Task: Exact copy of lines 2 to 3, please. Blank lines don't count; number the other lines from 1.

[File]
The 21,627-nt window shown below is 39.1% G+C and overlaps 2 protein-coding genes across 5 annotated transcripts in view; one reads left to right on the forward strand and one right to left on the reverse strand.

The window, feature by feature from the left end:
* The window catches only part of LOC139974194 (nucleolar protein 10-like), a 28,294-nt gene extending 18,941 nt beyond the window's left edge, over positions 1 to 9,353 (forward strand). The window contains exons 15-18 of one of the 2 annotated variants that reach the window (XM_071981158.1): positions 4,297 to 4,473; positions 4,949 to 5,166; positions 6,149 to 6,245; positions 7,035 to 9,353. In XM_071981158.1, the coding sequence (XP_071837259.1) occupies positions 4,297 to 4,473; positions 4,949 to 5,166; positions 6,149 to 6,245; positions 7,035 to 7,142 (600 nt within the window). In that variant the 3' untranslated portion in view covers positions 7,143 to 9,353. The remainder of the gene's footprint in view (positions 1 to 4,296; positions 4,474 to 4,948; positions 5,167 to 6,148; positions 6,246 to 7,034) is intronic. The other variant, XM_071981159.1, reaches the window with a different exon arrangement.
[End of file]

The window, feature by feature from the left end:
* The window catches only part of LOC139974194 (nucleolar protein 10-like), a 28,294-nt gene extending 18,941 nt beyond the window's left edge, over positions 1 to 9,353 (forward strand). The window contains exons 15-18 of one of the 2 annotated variants that reach the window (XM_071981158.1): positions 4,297 to 4,473; positions 4,949 to 5,166; positions 6,149 to 6,245; positions 7,035 to 9,353. In XM_071981158.1, the coding sequence (XP_071837259.1) occupies positions 4,297 to 4,473; positions 4,949 to 5,166; positions 6,149 to 6,245; positions 7,035 to 7,142 (600 nt within the window). In that variant the 3' untranslated portion in view covers positions 7,143 to 9,353. The remainder of the gene's footprint in view (positions 1 to 4,296; positions 4,474 to 4,948; positions 5,167 to 6,148; positions 6,246 to 7,034) is intronic. The other variant, XM_071981159.1, reaches the window with a different exon arrangement.